The primary objective was to explore the effects of a body scan meditation, a form of mindfulness practice, on reducing negative affect and food cravings in emotional eaters. We also examined if rumination, perceived body boundaries, and spatial frames of reference mediated this effect. Additionally, we investigated whether trait measures of mindfulness, equanimity, interoceptive awareness, and cognitive defusion could moderate these effects.
Emotional eaters were randomly assigned to either a body scan meditation or an active control (listening) task. All participants completed moderator measures before coming into the lab. At the in-person visit, participants engaged in a negative emotion induction, completed measures of mediator and outcome variables, participated in the intervention, and then completed the mediator measures again.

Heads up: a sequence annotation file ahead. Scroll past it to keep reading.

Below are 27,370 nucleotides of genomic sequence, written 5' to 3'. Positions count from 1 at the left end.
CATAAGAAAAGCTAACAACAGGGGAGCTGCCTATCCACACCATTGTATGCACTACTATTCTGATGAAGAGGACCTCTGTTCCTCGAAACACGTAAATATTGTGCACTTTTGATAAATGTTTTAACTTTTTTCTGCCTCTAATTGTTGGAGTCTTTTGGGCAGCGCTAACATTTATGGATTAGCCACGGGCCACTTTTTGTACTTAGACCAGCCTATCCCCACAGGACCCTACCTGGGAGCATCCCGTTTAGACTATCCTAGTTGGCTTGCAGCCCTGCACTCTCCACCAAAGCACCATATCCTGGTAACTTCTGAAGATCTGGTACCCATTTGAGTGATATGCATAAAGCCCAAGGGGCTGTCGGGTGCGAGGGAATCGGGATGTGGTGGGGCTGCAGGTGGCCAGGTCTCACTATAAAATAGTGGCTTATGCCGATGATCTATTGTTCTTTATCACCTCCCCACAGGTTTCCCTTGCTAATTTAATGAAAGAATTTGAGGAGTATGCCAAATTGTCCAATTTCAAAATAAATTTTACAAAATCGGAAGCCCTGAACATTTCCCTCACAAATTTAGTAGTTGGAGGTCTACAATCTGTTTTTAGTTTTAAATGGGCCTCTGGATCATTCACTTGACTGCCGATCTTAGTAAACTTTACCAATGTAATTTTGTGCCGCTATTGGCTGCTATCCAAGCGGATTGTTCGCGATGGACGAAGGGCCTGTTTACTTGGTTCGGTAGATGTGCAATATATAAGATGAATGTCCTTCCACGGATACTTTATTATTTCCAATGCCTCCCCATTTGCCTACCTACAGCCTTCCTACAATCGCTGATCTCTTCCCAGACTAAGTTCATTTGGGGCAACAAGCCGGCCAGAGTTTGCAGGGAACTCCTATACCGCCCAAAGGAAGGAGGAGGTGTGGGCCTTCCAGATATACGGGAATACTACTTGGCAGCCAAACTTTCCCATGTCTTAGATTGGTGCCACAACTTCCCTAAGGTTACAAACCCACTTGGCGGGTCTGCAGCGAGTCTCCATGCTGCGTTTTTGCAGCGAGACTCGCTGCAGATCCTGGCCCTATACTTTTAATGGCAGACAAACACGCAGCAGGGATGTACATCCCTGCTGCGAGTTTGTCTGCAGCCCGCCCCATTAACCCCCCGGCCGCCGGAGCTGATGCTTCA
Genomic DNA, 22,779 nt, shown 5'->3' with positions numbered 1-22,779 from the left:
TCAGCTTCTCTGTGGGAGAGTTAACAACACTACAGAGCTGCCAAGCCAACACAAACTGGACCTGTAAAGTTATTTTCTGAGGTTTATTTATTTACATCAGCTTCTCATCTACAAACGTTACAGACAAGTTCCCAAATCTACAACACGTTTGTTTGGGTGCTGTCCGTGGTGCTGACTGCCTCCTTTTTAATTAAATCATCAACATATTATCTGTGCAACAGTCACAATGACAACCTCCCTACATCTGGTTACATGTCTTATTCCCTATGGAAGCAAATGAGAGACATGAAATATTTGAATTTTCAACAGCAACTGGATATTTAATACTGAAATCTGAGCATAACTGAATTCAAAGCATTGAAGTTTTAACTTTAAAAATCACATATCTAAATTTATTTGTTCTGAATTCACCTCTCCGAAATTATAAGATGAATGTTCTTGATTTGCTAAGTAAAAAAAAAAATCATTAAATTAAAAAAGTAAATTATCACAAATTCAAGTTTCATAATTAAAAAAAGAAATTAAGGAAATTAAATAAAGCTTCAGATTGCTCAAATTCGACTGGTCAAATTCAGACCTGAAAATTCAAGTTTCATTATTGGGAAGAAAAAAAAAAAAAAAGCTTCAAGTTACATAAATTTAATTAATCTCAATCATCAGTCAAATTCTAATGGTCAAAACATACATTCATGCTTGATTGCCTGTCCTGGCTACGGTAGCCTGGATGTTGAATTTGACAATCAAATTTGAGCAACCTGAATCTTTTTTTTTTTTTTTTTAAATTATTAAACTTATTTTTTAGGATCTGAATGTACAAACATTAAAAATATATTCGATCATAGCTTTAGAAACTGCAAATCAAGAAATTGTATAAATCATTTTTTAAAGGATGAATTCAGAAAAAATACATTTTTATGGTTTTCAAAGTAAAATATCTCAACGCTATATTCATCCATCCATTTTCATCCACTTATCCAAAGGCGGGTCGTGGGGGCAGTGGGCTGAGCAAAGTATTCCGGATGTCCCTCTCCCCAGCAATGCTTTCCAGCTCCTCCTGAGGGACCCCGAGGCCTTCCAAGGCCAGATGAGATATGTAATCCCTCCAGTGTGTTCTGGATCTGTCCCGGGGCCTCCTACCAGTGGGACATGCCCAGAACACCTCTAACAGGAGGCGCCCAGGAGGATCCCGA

Emotional eaters in the body scan meditation group experienced a significantly greater decrease in negative affect and food cravings post-intervention compared to those in the control group. However, the hypothesized mediation effects of rumination, perceived body boundaries, and spatial frames of reference and moderation effects of trait measures were not found to be significant.
This preliminary study suggests that the body scan meditation effectively reduces negative affect and food cravings in individuals with emotional eating. However, further research is needed to delve deeper into potential mediators and moderators influencing this effect.
The study was registered on https://clinicaltrials.gov:443/ (ID: NCT05223348).